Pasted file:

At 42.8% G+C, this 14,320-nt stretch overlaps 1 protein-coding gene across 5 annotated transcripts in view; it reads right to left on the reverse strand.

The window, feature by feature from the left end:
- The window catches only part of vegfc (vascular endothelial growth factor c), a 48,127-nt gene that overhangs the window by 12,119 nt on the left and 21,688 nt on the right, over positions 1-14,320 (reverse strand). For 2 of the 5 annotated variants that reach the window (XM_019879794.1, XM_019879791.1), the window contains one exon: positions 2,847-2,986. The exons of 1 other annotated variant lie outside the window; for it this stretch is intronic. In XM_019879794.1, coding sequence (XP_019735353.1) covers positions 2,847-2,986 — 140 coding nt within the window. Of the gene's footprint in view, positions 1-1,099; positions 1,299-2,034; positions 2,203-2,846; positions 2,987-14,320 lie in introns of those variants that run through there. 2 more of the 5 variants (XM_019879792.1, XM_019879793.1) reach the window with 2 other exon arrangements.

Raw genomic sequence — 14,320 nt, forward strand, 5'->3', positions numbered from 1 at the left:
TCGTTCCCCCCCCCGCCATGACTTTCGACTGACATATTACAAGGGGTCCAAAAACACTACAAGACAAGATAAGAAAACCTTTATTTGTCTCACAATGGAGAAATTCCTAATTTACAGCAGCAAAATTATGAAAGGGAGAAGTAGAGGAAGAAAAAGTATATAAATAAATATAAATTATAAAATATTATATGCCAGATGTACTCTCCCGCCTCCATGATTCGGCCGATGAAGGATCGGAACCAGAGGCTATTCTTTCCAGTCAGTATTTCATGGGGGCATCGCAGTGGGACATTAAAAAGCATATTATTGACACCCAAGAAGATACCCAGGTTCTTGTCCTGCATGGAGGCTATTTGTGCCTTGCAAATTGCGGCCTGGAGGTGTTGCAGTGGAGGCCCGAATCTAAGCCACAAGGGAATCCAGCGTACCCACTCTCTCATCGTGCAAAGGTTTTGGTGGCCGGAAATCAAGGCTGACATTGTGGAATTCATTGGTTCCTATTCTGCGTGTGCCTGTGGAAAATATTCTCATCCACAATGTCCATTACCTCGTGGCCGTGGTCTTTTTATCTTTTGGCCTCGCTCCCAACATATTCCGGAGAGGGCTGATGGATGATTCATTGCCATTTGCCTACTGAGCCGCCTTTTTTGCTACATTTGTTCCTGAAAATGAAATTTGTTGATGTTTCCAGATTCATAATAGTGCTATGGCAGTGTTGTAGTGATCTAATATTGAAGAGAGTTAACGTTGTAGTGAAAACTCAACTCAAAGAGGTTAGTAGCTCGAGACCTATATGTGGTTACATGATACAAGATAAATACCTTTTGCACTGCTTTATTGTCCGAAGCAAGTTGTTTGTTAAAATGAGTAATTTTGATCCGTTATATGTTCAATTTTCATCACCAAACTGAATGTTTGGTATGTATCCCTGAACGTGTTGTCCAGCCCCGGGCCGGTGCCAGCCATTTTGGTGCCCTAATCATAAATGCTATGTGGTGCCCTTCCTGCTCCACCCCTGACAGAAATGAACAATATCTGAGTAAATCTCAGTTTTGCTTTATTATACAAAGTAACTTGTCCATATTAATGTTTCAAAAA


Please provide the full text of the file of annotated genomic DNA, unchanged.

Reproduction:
At 42.8% G+C, this 14,320-nt stretch overlaps 1 protein-coding gene across 5 annotated transcripts in view; it reads right to left on the reverse strand.

The window, feature by feature from the left end:
- The window catches only part of vegfc (vascular endothelial growth factor c), a 48,127-nt gene that overhangs the window by 12,119 nt on the left and 21,688 nt on the right, over positions 1-14,320 (reverse strand). For 2 of the 5 annotated variants that reach the window (XM_019879794.1, XM_019879791.1), the window contains one exon: positions 2,847-2,986. The exons of 1 other annotated variant lie outside the window; for it this stretch is intronic. In XM_019879794.1, coding sequence (XP_019735353.1) covers positions 2,847-2,986 — 140 coding nt within the window. Of the gene's footprint in view, positions 1-1,099; positions 1,299-2,034; positions 2,203-2,846; positions 2,987-14,320 lie in introns of those variants that run through there. 2 more of the 5 variants (XM_019879792.1, XM_019879793.1) reach the window with 2 other exon arrangements.

Raw genomic sequence — 14,320 nt, forward strand, 5'->3', positions numbered from 1 at the left:
TCGTTCCCCCCCCCGCCATGACTTTCGACTGACATATTACAAGGGGTCCAAAAACACTACAAGACAAGATAAGAAAACCTTTATTTGTCTCACAATGGAGAAATTCCTAATTTACAGCAGCAAAATTATGAAAGGGAGAAGTAGAGGAAGAAAAAGTATATAAATAAATATAAATTATAAAATATTATATGCCAGATGTACTCTCCCGCCTCCATGATTCGGCCGATGAAGGATCGGAACCAGAGGCTATTCTTTCCAGTCAGTATTTCATGGGGGCATCGCAGTGGGACATTAAAAAGCATATTATTGACACCCAAGAAGATACCCAGGTTCTTGTCCTGCATGGAGGCTATTTGTGCCTTGCAAATTGCGGCCTGGAGGTGTTGCAGTGGAGGCCCGAATCTAAGCCACAAGGGAATCCAGCGTACCCACTCTCTCATCGTGCAAAGGTTTTGGTGGCCGGAAATCAAGGCTGACATTGTGGAATTCATTGGTTCCTATTCTGCGTGTGCCTGTGGAAAATATTCTCATCCACAATGTCCATTACCTCGTGGCCGTGGTCTTTTTATCTTTTGGCCTCGCTCCCAACATATTCCGGAGAGGGCTGATGGATGATTCATTGCCATTTGCCTACTGAGCCGCCTTTTTTGCTACATTTGTTCCTGAAAATGAAATTTGTTGATGTTTCCAGATTCATAATAGTGCTATGGCAGTGTTGTAGTGATCTAATATTGAAGAGAGTTAACGTTGTAGTGAAAACTCAACTCAAAGAGGTTAGTAGCTCGAGACCTATATGTGGTTACATGATACAAGATAAATACCTTTTGCACTGCTTTATTGTCCGAAGCAAGTTGTTTGTTAAAATGAGTAATTTTGATCCGTTATATGTTCAATTTTCATCACCAAACTGAATGTTTGGTATGTATCCCTGAACGTGTTGTCCAGCCCCGGGCCGGTGCCAGCCATTTTGGTGCCCTAATCATAAATGCTATGTGGTGCCCTTCCTGCTCCACCCCTGACAGAAATGAACAATATCTGAGTAAATCTCAGTTTTGCTTTATTATACAAAGTAACTTGTCCATATTAATGTTTCAAAAA